2
$\begingroup$

Many problems in science and engineering are related to the analytic continuation and in particular infinitesimal analytic continuation to the upper or lower complex plane, i.e., a generic complex function $f(\omega)$ with real $\omega$ is changed to $$F(\omega)=\lim_{\eta\rightarrow0^+}f(\omega\pm i\eta).$$ In many applications, only the part introduced by $\eta$ is necessary, which is $$A(\omega)=\lim_{\eta\rightarrow0^+}[f(\omega+i\eta)-f(\omega-i\eta)].$$

Question: How to symbolically obtain $A(\omega)$?

A related question here deals with the simplest case (the first formula below), but I am asking about more general cases when symbolic Fourier transform or integral does not work.

Simple Limit does not work, because the Sokhotski–Plemelj formula $$\lim_{\eta\to0^{+}} \frac{1}{x\pm i\eta}= \mp i\pi\delta(x) + {\mathcal{P}} {\Big(\frac{1}{x}\Big)}$$ plays a role in the calculation. Here $\delta$ denotes Dirac delta function (DiracDelta), $\mathcal{P}$ denotes the Cauchy principal value. A more general version of this formula is $$\lim_{\eta\to0^{+}} \frac{1}{(x\pm i\eta)^{n+1}}= \mp i\pi(-1)^n\frac{\delta^{(n)}(x)}{n!} + {\mathcal{P}} {\Big(\frac{1}{x^{n+1}}\Big)}$$ where $\delta^{(n)}$ denotes the $n$-th derivative of $\delta$-function. But note that all these will just appear as convenient symbols, not to be evaluated anywhere.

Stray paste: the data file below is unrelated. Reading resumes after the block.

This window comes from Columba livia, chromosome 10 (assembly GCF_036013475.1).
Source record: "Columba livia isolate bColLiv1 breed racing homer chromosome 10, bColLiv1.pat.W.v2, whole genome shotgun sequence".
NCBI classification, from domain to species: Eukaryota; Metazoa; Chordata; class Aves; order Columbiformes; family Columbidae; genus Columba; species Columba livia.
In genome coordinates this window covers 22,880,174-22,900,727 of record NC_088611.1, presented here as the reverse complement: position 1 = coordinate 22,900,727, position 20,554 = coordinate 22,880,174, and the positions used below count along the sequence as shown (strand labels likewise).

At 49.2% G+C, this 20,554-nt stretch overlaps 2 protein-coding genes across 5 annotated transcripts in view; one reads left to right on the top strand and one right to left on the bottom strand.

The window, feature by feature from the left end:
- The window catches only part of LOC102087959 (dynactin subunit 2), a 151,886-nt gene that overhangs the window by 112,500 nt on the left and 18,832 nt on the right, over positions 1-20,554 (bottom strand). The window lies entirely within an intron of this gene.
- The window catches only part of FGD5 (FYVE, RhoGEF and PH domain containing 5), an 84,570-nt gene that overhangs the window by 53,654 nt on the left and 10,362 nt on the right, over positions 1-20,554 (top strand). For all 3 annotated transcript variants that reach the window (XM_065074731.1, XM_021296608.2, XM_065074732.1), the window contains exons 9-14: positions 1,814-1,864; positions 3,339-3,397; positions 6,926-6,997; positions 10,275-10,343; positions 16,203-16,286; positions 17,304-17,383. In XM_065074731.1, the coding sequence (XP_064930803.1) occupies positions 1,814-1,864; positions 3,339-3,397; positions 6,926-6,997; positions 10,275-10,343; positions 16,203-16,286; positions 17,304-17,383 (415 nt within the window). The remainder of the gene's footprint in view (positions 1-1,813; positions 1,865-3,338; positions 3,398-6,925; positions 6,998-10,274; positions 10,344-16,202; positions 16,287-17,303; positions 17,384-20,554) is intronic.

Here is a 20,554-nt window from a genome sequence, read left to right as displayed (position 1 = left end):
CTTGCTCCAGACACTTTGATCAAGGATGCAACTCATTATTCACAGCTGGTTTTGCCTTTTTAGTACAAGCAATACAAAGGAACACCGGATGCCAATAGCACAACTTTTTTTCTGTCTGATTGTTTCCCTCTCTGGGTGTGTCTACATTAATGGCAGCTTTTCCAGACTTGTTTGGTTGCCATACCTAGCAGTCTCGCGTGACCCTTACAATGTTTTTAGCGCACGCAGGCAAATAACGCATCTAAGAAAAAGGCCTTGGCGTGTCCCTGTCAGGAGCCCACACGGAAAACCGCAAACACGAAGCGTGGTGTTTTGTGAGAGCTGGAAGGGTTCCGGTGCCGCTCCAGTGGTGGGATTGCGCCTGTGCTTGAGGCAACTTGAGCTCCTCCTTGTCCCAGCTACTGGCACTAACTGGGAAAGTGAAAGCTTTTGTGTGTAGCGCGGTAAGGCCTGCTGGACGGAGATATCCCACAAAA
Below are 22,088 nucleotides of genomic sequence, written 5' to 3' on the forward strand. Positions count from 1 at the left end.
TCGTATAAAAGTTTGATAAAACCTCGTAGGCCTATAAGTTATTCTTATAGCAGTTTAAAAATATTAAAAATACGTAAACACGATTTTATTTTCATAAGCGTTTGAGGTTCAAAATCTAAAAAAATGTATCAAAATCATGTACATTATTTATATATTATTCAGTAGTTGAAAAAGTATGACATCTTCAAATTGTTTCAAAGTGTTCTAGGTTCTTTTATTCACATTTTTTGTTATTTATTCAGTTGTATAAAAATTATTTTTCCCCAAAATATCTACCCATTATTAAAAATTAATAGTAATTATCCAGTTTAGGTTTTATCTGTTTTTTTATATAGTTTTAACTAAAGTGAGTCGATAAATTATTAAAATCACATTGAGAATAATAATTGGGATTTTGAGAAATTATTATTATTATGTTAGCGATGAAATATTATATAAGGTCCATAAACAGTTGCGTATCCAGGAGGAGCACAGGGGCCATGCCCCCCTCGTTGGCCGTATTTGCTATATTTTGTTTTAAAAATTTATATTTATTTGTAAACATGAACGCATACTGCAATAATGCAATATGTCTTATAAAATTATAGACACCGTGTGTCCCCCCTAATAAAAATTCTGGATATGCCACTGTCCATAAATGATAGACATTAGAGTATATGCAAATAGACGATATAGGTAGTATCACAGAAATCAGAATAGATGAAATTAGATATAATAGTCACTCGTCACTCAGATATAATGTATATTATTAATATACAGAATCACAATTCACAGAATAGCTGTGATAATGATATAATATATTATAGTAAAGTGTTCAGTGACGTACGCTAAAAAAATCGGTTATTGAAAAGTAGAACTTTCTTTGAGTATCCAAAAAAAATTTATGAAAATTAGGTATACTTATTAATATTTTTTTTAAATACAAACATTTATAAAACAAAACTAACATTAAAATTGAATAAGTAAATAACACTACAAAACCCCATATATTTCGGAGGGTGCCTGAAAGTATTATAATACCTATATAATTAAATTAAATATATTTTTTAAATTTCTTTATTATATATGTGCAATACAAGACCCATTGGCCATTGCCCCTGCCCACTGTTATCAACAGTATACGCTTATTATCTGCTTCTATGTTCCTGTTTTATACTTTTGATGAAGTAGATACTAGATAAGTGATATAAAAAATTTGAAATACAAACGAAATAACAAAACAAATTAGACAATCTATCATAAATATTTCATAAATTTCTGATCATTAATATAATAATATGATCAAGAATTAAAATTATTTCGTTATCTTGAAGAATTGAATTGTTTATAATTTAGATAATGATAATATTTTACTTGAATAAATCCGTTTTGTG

Two examples are given below, where all parameters are real. Therefore only the imaginary part is purely generated by $\eta$. For $f_1(\omega)=\frac{a\omega+\sqrt{c+\omega^2}}{e}$, we have \begin{equation} \begin{split} A(\omega)&=2i\lim_{\eta\rightarrow0^+}\Im f(\omega+i\eta)\\ &=2i\lim_{\eta\rightarrow0^+}\Im\frac{a(\omega+i\eta)+\sqrt{c+(\omega+i\eta)^2}}{e}\\ &\approx2i\lim_{\eta\rightarrow0^+}\Im\frac{a(\omega+i\eta)+c+\omega^2+i\eta\frac{\omega}{c+\omega^2}}{e}\\ &=2i\lim_{\eta\rightarrow0^+}\frac{ai\eta+i\eta\frac{\omega}{c+\omega^2}}{e}\\ &=0. \end{split} \end{equation} For $f_2(\omega)=\frac{a+b\omega}{\omega-c}$ we have \begin{equation} \begin{split} A(\omega)&=\lim_{\eta\rightarrow0^+} f(\omega+i\eta)-f(\omega-i\eta)\\ &=\lim_{\eta\rightarrow0^+}(a + b c)(\frac{1}{\omega-c+i\eta}-\frac{1}{\omega-c-i\eta})\\ &=[-i\pi\delta(\omega-c)+\mathcal{P}(\frac{1}{\omega-c})]-[+i\pi\delta(\omega-c)+\mathcal{P}(\frac{1}{\omega-c})]\\ &=-2i\pi(a+bc)\delta(\omega-c). \end{split} \end{equation} Here, simple Limit does not work, which merely gives 0 as shown below.

f[ω_] := (a + b ω)/(ω - c);
Limit[f[ω + I η] - f[ω - I η], η -> 0, Direction -> "FromAbove"]

Edit

We aim at generic functions $f(\omega)$ that can be more complicated than the above minimal examples, but let's assume the denominator, if x is involved, can always be factorized. For instance (use x as the variable),

f[x_] := (a - b x)/(c^3 + 3 c^2 d + 3 c d^2 + d^3) + Sqrt[x + b]/(
   x - e) + (
   b x + Sqrt[x + b^2])/((x - c)^2 (x - Sqrt[d + c^2]) (x^2 + g^2));

In the result, there should be $\delta(x-e),\delta(x-\sqrt{d+c^2}),\delta(x-c),\delta^{(1)}(x-c)$. Also similar

f[x_] := (
       b x + Sqrt[x + b^2])/((x - c)^2 (x - Sqrt[d + c^2]+a b^2) (x^2 + g^2))

which should give $\delta(x-\sqrt{d+c^2}+a b^2),\delta(x-c),\delta^{(1)}(x-c)$.